Katie becomes a mommy. Five times over. And this is just the start.
Led by Jason Stasyszen and Sarah Salter, we’ve been reading Kisses from Katie: A Story of Relentless Love and Redemption by Katie Davis and Beth Clark. Katie is living in rural Uganda, serving as a missionary. One thing has led to another, like they always do, and Katie finds herself adopting three girls, and then two more.
With the first three Katie adopts, their parents are dead or gone and their grandmother can barely find enough food for herself. And so a 9-year-old cares for her younger sisters, and the 5-year-old has to work in the fields to find food.
For more than a decade, we sponsored a little boy in Kenya through World Vision, until the development goals were achieved and the community moved to self-sufficiency.
We didn’t just send a monthly check; we followed Andera John’s life. He lived with an intact family in western Kenya. Our sponsorship meant he could go to school, and we received regular report cards. Sometimes we sent extra gifts, and over time his family bought two milk cows (one for the family and one to provide income by selling the milk to others), a goat, clothes, school uniforms and other things they needed. We have a picture of Andera John and his brother holding the leads for the two cows while his older sister stands in the background with a new sweater – one that was hers and not a hand-me-down. Our cost was small indeed, but it helped propel the family’s fortunes.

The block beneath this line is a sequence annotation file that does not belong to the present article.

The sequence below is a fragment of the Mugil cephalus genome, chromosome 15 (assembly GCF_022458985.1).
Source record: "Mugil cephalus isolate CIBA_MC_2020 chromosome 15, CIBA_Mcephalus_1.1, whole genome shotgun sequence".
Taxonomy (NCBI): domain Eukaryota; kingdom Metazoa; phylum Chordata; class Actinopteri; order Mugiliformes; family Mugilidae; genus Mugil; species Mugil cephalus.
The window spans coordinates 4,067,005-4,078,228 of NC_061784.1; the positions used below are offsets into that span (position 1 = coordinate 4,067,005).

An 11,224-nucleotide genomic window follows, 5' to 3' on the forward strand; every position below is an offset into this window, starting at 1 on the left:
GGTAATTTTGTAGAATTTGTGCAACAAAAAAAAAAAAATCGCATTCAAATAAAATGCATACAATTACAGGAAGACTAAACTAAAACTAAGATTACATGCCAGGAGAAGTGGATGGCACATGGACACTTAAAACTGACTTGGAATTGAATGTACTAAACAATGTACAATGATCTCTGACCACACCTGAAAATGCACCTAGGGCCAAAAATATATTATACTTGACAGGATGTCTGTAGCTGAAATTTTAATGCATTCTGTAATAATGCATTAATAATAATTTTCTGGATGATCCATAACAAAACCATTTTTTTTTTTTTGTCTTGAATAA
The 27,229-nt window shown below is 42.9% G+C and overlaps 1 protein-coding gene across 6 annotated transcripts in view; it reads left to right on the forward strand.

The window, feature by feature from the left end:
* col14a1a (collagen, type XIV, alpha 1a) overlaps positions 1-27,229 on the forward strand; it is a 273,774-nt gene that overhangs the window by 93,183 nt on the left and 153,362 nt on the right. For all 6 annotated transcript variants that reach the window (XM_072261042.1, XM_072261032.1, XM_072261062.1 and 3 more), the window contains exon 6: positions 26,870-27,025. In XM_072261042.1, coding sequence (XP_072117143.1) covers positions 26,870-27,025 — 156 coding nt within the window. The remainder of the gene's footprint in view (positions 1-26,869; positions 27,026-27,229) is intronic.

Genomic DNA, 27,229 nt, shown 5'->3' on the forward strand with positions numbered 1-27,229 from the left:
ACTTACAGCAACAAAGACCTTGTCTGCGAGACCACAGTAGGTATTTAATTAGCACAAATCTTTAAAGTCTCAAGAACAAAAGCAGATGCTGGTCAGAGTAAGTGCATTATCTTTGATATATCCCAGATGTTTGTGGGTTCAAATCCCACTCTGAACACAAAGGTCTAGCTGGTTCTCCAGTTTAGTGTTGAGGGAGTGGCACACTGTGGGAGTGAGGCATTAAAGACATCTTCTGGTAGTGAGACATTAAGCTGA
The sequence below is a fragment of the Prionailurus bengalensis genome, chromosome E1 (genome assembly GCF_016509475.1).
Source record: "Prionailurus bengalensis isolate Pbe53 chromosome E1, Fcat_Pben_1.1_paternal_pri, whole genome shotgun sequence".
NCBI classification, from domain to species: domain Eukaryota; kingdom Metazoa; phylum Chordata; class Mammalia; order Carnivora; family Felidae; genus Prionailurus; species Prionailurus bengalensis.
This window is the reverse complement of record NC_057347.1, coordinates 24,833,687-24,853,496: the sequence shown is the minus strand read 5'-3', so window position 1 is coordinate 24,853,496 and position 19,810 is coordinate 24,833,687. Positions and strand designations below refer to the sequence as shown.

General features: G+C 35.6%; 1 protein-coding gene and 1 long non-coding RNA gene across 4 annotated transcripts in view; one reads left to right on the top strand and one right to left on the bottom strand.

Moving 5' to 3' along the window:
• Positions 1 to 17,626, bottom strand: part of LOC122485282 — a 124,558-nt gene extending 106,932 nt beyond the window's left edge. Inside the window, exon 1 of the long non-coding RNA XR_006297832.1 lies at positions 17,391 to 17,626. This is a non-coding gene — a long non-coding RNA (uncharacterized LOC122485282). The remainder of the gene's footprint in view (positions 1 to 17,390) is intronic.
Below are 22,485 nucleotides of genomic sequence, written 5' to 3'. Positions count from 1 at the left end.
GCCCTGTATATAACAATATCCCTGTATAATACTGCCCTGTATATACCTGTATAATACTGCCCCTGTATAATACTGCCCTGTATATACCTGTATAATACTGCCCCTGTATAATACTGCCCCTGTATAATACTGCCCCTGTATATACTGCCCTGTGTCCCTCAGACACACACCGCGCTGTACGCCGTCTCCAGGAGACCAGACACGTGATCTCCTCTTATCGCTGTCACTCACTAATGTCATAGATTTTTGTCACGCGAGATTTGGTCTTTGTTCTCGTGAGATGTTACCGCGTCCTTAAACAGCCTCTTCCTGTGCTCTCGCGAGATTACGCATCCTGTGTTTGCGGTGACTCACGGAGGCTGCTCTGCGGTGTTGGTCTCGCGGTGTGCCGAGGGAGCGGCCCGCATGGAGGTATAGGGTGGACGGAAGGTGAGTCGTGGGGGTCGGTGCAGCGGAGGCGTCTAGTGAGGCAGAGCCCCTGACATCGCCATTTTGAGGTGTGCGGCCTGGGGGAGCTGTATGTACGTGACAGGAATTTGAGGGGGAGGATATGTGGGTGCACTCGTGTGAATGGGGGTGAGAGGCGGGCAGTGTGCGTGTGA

Right now through our church, we’re in the process of sponsoring another boy in Kenya and a girl in India. Lots of churches have programs like this, sometimes worked through the missions ministry, and organizations like World Vision and Compassion International have more children for sponsorships than sponsoring families can be found.
It’s not the same as officially adopting and raising five little girls, but a very small contribution can have a huge impact.
Compassion International’s web site